“Spoiler alert: if you launch a new intranet app, a shiny tool… but your workplace culture sucks, the tool isn’t going to work.”- Kristin
Kristin noted that launching a new tool to improve a company’s internal communications strategy can be a great idea, as it can often bring excitement into the comms conversation and involve workers who are bored with the old tools. On the other hand, she warns against believing that a new tool will solve all of your comms problems if done wrong. She notes “Spoiler alert: if you launch a new intranet app, a shiny tool… but your workplace culture sucks, the tool isn’t going to work.” In Kristin’s experience, it is less about the technology and more about the actual culture and human interaction that is going on. Culture is what determines if people are happy at work or not and “if you have a culture where leadership controls the message, you likely also have a culture where employees have a fear of owning that message as well. It’s about flipping that whole script so part of it is that leaders are comfortable letting other people be empowered but also letting those other people know that it’s okay for you to comment or post or share or like, those kinds of things.”
“Yes it’s about the technology and it’s about the tool, but it’s so much more about the culture… If you have a culture where leadership controls the message, you likely also have a culture where employees have a fear of owning that message as well. It’s about flipping that whole script so part of it is that leaders are comfortable letting other people be empowered but also letting those other people know that it’s okay for you to comment or post or share or like, those kinds of things.”- Kristin
There is a lot to consider before deciding to launch a new internal comms tool in an organization but if you do decide to do so, Kristin notes that one of the most important things to remember is “Finding people within your organization who are champions of your messaging; that is, I think, the secret sauce in launching a new tool, in rolling out a new strategy.” By finding people who agree with your ideas and feel empowered by the ability to have a voice in the internal communications strategy, whether it be on a mobile app, intranet, or something else, you can create a team of champions who will advocate for you and convince other employers to also get on board with your strategy. Empowerment is really powerful for the often small internal communications teams in large organizations.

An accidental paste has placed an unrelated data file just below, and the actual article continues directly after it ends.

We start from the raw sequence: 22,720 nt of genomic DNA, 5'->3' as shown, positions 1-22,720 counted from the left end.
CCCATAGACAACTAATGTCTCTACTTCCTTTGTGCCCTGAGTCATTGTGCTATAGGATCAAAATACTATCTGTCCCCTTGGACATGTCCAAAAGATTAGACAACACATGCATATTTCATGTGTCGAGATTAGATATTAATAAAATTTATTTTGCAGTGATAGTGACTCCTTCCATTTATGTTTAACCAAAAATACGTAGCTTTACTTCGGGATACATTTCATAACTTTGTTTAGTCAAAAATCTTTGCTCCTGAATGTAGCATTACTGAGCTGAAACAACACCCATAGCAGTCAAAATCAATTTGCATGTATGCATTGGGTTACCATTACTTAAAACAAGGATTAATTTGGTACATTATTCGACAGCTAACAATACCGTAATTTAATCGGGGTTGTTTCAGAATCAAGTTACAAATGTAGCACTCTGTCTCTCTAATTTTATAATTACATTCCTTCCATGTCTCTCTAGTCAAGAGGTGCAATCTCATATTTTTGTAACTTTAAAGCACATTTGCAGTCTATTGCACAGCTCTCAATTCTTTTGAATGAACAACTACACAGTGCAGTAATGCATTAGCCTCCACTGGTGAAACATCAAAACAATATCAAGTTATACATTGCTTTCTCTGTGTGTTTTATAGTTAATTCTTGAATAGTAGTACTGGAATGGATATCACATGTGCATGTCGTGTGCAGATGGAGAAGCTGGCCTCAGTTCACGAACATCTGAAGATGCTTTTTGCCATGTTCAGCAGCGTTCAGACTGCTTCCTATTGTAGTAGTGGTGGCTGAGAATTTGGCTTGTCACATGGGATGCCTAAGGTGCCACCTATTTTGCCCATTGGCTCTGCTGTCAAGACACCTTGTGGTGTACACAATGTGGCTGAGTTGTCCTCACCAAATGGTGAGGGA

Regarding what kind of content to leverage with your new tool, Kristin spoke with us about the power of video. She spent some of her time in school studying video production, and while it is not her favorite platform for internal comms content, she understands the benefits to using it and didn’t hesitate to share with us the importance of knowing when and how to use it: “Half the reason people watch the Superbowl is for the Superbowl ads because it’s video, it’s engaging, it’s emotional, it tells a story… If you are in internal comms, then you are in sales and you are in marketing and you are in advertising and you are in PR, and all of those departments use video to sell a product or a service, and there’s no reason why we shouldn’t be using video to sell an engagement story or strategy, or a new initiative or tool.” Video production is a great way to engage employees, especially if what they see on the video is familiar to them, such as their own manager or office space. Kristin notes that high production value video is not always necessary in the internal comms industry, because “if you have a district manager who once a month shares a message about something and they’re sitting at their desk using their iphone to shoot the video, that’s relatable… it's an easier level playing field.” Employees don’t need to be impressed by the quality of video content being given to them, they need to be impressed by the information being given to them. Therefore, Kristin advises other communicators not to worry about high production value video as long as their message is effective.